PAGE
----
Two recall campaigns did not collect enough signatures to trigger a recall election that, if successful, would have removed Oregon Gov. Kate Brown (D) from office. Supporters of each recall effort had until Oct. 14 to turn in 280,050 signatures.
- The first recall petition, which was supported by the Oregon Republican Party, criticized Brown because she supported legislation during the 2019 legislative session related to a cap-and-trade program and a bill that grants driver’s licenses to immigrants residing in the country without legal permission.
- The second recall petition, which was headed by Oregon First! PAC and the Flush Down Kate Brown group, criticized Brown over raising taxes, the state’s Public Employees Retirement System (PERS) program, Oregon’s sanctuary state status, and for the same driver’s license bill as the other recall petition.
These recall efforts were two of the six gubernatorial recalls Ballotpedia has tracked in 2019. Four others are currently underway in Alaska, California, Colorado, and New Jersey. From 2003 to 2018, Ballotpedia tracked 17 gubernatorial recall efforts. During that time, two made the ballot and one governor was successfully recalled. Former California Gov. Gray Davis (D) was recalled in 2003; Arnold Schwarzenegger (R) won the election to replace him. In 2012, former Wisconsin Gov. Scott Walker (R) was retained in a recall election. North Dakota Gov. Lynn Frazier (R) was the only other governor removed from office through a recall election. That happened in 1921.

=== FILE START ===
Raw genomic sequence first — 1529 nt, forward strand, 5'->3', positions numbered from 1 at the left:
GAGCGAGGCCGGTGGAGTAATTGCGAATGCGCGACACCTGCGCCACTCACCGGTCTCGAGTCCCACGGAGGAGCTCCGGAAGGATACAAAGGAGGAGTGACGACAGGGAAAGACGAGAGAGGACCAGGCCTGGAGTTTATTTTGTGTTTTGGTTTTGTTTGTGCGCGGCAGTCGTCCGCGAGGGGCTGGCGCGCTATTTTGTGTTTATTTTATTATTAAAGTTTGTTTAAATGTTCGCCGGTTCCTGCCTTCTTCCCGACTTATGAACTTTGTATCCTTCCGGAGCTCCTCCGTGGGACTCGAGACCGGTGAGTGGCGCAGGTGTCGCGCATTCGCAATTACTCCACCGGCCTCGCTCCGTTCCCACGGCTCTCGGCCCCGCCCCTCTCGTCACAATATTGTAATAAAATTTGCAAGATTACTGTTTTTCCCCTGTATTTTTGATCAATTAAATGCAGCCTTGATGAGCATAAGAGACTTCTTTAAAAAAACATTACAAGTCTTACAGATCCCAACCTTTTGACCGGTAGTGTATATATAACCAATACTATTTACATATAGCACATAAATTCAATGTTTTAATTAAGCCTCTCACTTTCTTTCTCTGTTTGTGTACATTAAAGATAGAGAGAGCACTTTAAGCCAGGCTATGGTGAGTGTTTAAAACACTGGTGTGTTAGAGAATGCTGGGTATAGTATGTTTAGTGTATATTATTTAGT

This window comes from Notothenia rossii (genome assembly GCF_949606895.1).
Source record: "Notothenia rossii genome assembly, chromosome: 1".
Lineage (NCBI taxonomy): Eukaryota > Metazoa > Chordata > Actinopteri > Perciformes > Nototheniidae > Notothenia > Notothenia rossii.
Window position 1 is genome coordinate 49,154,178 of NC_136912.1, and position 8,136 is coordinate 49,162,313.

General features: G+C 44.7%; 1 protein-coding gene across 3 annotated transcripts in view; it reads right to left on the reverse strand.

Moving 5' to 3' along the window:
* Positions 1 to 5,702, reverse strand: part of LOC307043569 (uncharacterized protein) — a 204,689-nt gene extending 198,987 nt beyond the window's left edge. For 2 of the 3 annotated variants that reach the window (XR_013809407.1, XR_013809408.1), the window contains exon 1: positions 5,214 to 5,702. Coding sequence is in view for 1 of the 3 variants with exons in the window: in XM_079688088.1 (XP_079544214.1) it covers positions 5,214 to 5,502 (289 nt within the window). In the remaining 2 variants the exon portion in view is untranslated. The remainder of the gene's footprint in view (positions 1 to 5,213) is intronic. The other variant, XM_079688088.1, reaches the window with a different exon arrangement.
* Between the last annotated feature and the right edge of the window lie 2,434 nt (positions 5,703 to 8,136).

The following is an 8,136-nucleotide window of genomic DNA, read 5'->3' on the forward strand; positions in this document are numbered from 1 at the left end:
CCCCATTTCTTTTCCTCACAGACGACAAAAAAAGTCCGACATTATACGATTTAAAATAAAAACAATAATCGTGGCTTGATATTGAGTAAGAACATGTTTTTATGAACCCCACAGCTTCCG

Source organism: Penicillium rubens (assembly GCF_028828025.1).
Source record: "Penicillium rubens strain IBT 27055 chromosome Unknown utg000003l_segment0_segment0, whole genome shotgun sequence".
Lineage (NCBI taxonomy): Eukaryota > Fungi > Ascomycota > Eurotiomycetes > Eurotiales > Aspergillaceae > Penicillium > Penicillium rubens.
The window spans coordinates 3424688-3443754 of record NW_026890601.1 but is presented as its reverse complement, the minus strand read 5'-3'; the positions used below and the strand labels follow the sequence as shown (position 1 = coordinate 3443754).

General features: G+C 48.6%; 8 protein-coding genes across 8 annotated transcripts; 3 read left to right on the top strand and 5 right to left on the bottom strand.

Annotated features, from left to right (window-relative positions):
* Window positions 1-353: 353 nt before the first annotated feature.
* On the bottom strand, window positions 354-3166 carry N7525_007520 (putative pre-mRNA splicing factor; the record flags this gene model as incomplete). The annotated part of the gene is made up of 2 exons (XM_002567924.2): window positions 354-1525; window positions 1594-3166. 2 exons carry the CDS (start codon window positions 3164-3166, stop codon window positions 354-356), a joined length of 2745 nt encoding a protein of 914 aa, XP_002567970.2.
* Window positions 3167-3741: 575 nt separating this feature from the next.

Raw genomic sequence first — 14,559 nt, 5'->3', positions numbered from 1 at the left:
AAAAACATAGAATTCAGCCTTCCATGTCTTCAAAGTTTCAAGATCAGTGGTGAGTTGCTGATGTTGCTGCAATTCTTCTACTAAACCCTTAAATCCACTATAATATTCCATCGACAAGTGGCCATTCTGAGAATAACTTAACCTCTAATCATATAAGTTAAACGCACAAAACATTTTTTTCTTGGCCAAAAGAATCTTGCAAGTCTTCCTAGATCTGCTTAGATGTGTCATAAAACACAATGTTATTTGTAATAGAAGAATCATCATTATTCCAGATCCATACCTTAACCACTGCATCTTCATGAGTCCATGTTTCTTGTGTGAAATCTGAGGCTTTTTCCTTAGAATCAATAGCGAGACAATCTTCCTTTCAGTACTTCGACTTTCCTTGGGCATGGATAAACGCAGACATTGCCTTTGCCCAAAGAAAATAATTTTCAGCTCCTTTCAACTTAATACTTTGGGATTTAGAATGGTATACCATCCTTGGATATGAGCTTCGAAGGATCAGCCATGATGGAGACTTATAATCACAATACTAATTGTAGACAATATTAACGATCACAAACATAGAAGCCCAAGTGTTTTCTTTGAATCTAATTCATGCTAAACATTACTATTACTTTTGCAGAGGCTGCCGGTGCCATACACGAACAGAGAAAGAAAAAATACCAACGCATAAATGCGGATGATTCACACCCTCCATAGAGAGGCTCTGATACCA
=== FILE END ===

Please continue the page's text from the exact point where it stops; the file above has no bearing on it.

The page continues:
Oregon became a Democratic trifecta in 2013. Democrats control the state House 38-22 and the state Senate 18-12. Brown was appointed governor in 2015, and she won a special election in 2016 with 50.7% of the vote. Brown was re-elected in 2018 with 50.1% of the vote. A state government trifecta exists when one political party simultaneously holds the governor’s office and both state legislative chambers.